BE-Hive, A Family Inspiration Place

Sep 4, 2014

Credit Liz McCormick / West Virginia Public Broadcasting

There’s a place in historic downtown Martinsburg that’s known to the community as… the BE-Hive. It’s spelled B-E, meaning “to be,” and “hive” meaning “home.” It’s an activity center for children, but it’s not a drop-off point. The parents have to be involved too.

That’s Mike Schaeffer on his guitar. Mike is the vice president of BE-Hive, and before most BE-Hive events, he’s playing on his guitar and singing songs with the children. He gives an excited little girl the chance to strum on his guitar as he presses the chords. Her face lights up as she hears the change in pitches that she is helping to make. Activities at BE-Hive are aimed at children up to the age of 13, but Mike Schaeffer says the BE-Hive isn’t just for children.

Mike and Robin Schaeffer, owners of BE-Hive
Credit Liz McCormick / West Virginia Public Broadcasting

“One of the important things was, since we wanted it not just to be a drop-off for kids," Mike said, "we wanted it to be for parents and their kids, we wanted also the parents to be comfy, so we have comfy like living room seating with couches, we have little café tables that the parents can sit and talk with each other or they can sit and play games with their children.”

“The first time we came, I thought this is wonderful," said Allison Lemaster, a BE-Hive regular, "I can sit and I talk with other mums and I can watch my kids, I don’t have to send my kids off to another room, I can watch my kids play, and I can have a bit of relaxing time talking with parents instead of five-year-olds and three-year-olds, and it was just like the kind of play group that I had been looking for, but it’s so much more than just a play group.”

Since BE-Hive opened in October 2012, more than 11,000 people have come through its doors. The organization is open to anyone, but President and co-founder, Robin Schaeffer says, BE-Hive serves many teen mothers and single parents. She hopes it provides a stable home away from home.

Credit Liz McCormick / West Virginia Public Broadcasting

“It’s designed to be cozy and comfy and to invite you in just like you’re coming home," Robin explained, "so we have a kitchen table that we’re sitting at right now, with a little kitchen cabinet. We have a living room with lots of games to play, we have a library with cozy, big comfy chairs."

BE-Hive is funded through grants from the Community Foundation of the Eastern Panhandle and from United Way; however, most of its funding comes from community donations. Each month, the organization hosts free events and programs on topics like the arts, math, languages, health, and there’s also story time.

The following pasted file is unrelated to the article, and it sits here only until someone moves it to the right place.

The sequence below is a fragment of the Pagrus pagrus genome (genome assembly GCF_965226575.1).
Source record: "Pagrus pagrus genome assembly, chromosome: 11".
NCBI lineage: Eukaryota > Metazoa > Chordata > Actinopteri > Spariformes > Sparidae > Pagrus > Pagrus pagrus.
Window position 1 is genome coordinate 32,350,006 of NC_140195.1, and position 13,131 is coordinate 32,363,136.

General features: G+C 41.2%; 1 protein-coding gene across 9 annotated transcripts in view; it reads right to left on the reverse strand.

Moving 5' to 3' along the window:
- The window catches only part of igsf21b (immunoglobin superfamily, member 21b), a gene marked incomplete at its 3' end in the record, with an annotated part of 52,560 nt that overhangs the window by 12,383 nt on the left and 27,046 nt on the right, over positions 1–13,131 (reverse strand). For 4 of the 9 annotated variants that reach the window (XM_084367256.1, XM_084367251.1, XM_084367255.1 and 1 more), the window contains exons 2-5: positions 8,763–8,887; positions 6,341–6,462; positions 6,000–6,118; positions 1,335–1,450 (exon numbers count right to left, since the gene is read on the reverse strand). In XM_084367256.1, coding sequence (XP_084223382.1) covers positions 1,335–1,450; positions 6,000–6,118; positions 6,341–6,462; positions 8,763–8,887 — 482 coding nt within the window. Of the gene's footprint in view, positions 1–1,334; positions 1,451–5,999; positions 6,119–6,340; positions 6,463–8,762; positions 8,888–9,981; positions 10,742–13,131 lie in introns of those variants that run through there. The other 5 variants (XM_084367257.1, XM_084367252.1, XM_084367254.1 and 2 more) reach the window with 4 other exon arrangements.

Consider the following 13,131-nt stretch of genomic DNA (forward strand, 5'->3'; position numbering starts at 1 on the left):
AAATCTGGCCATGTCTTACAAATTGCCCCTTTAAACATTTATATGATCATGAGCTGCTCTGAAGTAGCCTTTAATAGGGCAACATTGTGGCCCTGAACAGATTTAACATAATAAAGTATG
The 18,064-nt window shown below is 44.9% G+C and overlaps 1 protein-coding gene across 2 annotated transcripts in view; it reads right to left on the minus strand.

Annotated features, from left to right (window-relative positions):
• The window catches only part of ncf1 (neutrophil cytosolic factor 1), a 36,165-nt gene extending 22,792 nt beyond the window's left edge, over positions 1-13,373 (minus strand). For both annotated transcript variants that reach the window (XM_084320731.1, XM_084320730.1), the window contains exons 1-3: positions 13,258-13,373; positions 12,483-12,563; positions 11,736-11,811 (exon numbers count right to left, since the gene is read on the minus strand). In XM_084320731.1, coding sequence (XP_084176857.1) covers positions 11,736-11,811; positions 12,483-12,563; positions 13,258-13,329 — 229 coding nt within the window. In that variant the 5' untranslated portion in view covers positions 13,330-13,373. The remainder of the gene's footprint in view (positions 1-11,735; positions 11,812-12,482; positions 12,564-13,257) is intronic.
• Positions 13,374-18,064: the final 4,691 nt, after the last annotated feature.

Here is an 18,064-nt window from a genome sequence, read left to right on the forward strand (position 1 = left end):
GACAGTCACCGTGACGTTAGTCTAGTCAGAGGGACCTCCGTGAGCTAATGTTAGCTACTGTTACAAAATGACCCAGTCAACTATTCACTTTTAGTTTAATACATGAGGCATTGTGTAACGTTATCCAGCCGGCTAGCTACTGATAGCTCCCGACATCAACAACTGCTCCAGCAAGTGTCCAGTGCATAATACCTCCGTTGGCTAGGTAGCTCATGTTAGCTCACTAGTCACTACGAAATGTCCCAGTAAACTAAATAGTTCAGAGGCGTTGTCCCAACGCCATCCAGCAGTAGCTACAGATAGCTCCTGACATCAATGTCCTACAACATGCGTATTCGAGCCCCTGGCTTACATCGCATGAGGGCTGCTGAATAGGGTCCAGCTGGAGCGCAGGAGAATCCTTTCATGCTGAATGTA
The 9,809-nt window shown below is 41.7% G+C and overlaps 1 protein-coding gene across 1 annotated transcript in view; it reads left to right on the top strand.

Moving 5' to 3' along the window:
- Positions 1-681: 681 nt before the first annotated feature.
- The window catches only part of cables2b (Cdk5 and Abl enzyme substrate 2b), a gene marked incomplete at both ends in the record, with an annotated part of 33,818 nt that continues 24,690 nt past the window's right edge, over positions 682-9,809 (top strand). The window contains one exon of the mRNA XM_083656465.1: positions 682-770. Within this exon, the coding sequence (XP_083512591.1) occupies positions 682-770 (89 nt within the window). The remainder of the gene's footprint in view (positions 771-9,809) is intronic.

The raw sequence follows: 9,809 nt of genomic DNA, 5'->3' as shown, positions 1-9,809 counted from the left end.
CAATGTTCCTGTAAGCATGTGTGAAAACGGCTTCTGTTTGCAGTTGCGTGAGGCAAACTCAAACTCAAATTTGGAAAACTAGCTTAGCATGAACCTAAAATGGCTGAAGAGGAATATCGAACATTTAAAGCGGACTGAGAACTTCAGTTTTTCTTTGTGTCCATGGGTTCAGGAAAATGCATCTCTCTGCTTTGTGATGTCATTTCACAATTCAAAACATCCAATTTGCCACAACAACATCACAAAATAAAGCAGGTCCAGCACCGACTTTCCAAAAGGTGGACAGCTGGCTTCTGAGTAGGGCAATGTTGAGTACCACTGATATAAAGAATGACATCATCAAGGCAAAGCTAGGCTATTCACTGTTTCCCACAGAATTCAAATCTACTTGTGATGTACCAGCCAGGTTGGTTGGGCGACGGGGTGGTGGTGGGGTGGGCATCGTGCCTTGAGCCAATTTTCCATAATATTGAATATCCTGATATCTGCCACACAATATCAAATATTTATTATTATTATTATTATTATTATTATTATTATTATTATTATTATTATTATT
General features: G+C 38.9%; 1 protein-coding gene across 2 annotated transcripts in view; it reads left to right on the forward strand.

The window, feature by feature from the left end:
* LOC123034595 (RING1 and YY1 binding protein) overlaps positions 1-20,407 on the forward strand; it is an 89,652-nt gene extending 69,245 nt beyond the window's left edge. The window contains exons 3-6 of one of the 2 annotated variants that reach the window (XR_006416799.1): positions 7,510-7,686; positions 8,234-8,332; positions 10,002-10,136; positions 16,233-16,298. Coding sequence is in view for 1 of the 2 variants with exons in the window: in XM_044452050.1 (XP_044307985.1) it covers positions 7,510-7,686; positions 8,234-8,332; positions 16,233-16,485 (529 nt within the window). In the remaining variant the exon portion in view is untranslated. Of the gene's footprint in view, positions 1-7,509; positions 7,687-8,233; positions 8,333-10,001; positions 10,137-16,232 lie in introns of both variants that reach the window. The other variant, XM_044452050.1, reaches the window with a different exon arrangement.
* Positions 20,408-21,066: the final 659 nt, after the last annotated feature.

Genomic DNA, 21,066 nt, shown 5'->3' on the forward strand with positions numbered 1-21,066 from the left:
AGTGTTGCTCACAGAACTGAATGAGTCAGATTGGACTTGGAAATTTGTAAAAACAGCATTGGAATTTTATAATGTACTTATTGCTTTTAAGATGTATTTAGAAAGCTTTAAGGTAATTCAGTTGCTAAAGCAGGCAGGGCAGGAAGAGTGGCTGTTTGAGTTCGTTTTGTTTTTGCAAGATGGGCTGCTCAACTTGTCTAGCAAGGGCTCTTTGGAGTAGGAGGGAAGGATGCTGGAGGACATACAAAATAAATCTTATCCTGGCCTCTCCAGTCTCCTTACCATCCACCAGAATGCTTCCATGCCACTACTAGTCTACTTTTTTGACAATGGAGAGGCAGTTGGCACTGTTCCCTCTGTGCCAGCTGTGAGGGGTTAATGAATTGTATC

The Schaeffers developed the idea for BE-Hive while volunteering with what is now the Emmanuel House, in the basement of a church in Martinsburg. Robin and her husband, Mike, volunteered to hold activities for the children, while their parents attended a separate program.

“So that kind of led to our idea of having a place called BE-Hive," Robin remembers, "where parents and children would be together and learn some of the things that we were wanting to teach the children.”

Credit Liz McCormick / West Virginia Public Broadcasting

The Schaeffers say BE-Hive has affected families in more ways than they ever expected. They’ve seen children grow as people, make friends, and they’ve also seen some of the parents change. Robin remembers when one of her regular mothers came in with her daughter, and her daughter’s estranged father. She told Robin they hadn’t seen him in over a year.

“I watched him because I was curious," Robin said, "and he you know, made no motion to really do anything but just sat in the chair at the table most of the time. Then he came back again, and then he came back again, and we have seen him now, you know hugging and loving his daughter, and you can just feel it, that he’s involved.”

BE-Hive is open four days a week for families of all different backgrounds and incomes. Robin and Mike Schaeffer say it has far surpassed their original mission, and they hope their organization will continue to thrive, as long as the funding allows.